Take Action: An Easy-to-Follow Guide to Start a Walking Routine
It's difficult to maintain good fitness levels when you're busy during the day. However, it doesn't mean that you can't get in some exercise.
It may be more important than ever to start and maintain a walking program to help improve your joints, overall health and stave off chronic conditions like heart disease and diabetes.
Benefits of Walking
We all know that walking is one of the best exercises to get us moving. It's a simple activity that anyone can do, regardless of age or fitness level.
Walking has a lot of benefits. Not only is walking great for heart health, maintaining a healthy weight, and boosting your mood, but also for improving your muscles and joints functionality.
Strong muscles and joints lessen your chance of injury. You are also able to do more activities with better endurance.
SOME BENEFITS OF WALKING FOR BONE HEALTH:
• Increases joint flexibility
• Strengthens muscles
• May help prevent a fall
• Easy and gentle on joints
• Slows the development of arthritis
• Helps in joint fluid circulation
• Keeps you active later in life
• May reduce lower back pain
Before You Start
For you to have a successful walking routine, there are a few things you must do.
1. See your doctor.
Before you start your walking routine, get your doctor's OK. The doctor can give insight into what kind of walking is best for your bones and how hard is safe to walk regularly.
2. Choose the right shoes.
Choosing the right shoes for walking is important because wearing improper footwear can cause back and joint pain, discomfort, and instability. To avoid these problems, you need to wear shoes with good arch support.
3. Dress in comfortable clothes.
It's important to dress appropriately for your walk. Choose clothing that is appropriate for both the time of year and the weather. Walking can be difficult if you are not comfortable. So, make sure to wear clothes that are flexible, breathable, and comfortable.
4. Wear sunscreen.
Walking can help strengthen and build bones. However, you need to protect yourself from the sun. This includes wearing sunscreen and a hat when you choose to walk outside.
5. Bring water.
Hydrate, hydrate, hydrate! It's easy for you to get dehydrated and tired when exercising. So, to avoid these things from happening, always bring water with you. Water will also help keep your joints lubricated.
6. Choose the right route.
At first, pick a route that will keep you walking on an even surface to avoid trips and slips. The route should also be well-lit, quiet, and without much traffic.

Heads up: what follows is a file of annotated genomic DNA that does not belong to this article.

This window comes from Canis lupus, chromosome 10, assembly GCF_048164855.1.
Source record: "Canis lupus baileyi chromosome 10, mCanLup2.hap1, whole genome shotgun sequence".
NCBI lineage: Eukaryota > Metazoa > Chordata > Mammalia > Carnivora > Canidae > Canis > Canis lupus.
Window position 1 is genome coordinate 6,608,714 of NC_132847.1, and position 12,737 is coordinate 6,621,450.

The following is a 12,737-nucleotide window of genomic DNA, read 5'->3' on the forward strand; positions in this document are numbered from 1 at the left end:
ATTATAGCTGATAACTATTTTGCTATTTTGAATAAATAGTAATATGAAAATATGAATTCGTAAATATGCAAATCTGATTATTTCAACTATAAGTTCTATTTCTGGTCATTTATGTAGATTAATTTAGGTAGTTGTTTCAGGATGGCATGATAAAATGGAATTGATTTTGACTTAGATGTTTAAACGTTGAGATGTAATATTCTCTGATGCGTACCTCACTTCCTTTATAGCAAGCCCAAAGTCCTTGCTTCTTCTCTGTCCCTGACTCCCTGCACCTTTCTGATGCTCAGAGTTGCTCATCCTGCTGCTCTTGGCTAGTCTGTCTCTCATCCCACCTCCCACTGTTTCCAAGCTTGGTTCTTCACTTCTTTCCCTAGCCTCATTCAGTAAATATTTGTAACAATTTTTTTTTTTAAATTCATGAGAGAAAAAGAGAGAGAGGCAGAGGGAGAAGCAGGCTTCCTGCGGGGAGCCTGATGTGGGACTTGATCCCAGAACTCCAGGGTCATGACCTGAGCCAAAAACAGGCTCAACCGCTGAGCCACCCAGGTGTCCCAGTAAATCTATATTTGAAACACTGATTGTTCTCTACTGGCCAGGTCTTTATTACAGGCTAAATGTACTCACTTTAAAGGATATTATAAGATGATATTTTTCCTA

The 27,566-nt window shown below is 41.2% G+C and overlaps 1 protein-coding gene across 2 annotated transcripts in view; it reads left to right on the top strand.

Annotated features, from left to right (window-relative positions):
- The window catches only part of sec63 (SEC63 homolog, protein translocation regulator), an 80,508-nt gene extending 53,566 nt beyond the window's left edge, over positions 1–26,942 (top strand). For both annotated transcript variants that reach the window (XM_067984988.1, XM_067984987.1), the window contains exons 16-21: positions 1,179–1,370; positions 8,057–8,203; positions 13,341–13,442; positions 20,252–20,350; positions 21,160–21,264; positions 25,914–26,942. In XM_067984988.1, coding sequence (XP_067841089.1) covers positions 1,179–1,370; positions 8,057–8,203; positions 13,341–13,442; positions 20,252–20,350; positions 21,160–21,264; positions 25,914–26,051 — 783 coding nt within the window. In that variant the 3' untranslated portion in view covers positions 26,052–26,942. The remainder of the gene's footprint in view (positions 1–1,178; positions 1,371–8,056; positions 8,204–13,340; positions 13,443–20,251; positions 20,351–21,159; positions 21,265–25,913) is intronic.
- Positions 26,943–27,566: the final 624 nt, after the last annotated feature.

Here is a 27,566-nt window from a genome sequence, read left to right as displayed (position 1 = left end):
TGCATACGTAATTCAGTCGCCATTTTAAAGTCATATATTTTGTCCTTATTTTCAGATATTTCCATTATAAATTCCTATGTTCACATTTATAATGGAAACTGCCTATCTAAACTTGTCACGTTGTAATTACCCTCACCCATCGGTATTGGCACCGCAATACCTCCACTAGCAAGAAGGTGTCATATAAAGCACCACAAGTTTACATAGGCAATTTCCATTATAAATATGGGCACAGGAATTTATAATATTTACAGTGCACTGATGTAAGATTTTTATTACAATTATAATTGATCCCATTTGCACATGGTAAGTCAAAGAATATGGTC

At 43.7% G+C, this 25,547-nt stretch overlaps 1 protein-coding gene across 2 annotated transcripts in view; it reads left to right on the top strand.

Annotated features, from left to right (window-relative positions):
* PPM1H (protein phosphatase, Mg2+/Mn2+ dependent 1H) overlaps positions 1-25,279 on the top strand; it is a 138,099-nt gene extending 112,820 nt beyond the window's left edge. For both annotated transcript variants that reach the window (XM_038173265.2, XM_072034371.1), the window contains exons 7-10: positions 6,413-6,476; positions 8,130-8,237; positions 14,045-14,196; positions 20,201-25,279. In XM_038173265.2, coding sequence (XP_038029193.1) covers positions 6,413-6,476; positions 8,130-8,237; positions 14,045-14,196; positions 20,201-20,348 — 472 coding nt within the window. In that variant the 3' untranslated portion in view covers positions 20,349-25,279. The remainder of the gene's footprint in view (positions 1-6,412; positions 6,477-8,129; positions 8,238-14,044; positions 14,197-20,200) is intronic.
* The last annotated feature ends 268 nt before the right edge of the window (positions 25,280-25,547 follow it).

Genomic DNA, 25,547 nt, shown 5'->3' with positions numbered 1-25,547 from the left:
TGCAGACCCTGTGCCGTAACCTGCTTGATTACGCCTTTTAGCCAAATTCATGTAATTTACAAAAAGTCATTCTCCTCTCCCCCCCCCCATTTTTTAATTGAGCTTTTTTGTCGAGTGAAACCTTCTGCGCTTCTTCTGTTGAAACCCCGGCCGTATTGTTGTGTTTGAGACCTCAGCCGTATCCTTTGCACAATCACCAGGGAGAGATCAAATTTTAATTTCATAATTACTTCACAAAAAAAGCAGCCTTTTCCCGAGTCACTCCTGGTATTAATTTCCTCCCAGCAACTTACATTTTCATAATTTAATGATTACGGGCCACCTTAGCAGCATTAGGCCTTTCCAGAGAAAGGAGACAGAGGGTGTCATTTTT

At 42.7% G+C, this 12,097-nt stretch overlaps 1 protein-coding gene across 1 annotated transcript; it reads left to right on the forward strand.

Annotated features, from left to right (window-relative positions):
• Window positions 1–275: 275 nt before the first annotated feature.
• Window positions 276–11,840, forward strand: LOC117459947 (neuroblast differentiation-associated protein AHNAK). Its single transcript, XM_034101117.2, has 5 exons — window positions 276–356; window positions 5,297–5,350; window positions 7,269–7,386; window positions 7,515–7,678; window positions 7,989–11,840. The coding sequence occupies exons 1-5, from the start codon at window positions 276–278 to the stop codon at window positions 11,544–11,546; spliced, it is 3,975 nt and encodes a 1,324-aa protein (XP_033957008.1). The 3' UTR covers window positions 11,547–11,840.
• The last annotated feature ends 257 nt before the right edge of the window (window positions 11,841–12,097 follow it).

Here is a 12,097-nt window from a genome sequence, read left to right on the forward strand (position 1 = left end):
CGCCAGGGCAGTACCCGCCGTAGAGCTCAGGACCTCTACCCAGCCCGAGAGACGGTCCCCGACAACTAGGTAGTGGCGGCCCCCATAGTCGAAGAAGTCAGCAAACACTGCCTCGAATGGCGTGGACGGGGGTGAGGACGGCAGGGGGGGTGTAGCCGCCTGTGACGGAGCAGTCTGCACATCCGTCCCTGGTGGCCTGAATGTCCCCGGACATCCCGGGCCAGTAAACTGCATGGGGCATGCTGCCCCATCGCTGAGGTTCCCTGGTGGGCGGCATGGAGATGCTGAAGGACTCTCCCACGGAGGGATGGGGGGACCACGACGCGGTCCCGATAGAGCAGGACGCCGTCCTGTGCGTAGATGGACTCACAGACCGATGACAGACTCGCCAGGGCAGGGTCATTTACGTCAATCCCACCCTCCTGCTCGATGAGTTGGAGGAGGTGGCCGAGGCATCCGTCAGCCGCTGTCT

7. Find a walking partner.
The best way to start a walking routine is to find a walking partner. Walking in pairs, or with friends or family, can help you stay motivated and keep track of your progress.
Start your walk with a warm-up. This is the first step to formulating a walking routine that will help you achieve long-term improvement of your health. Start by taking slower strides for five minutes to get your body temperature and muscles warm.
Some people walk the same way they run, which may result in improper form as well as injuries such as knee and back pain. Here are three simple tricks to help you take better strides:
• Stand tall with your back straight and chin up.
• Take shorter steps.
• Let your arms swing freely.
• Ensure proper breathing.
To end your walk, slow down for the last 5-10 minutes. Complete your cooldown by stretching.
Start by walking 15 minutes at an easy pace five days the first week. When your walks start to feel easier, on your second week try adding 5 minutes a day so you're now walking 20 minutes a day, 5 days a week.
Add 5 minutes on week 3, making it 25 minutes a day. And another 5 minutes on week 4, making it 30 minutes a day. Gradually increase your pace and if possible, start walking up small hills.
Don't try to do too much too soon. The key to a healthy walking routine is to start slow. Add in short walks into your day until you're comfortable with how far you can go before stopping. If you feel severe pain, stop and see your doctor immediately.
Although gathered with great care, this information is not intended to take the place of regular medical care or advice. Please consult with your doctor before using this information or beginning any self-care program.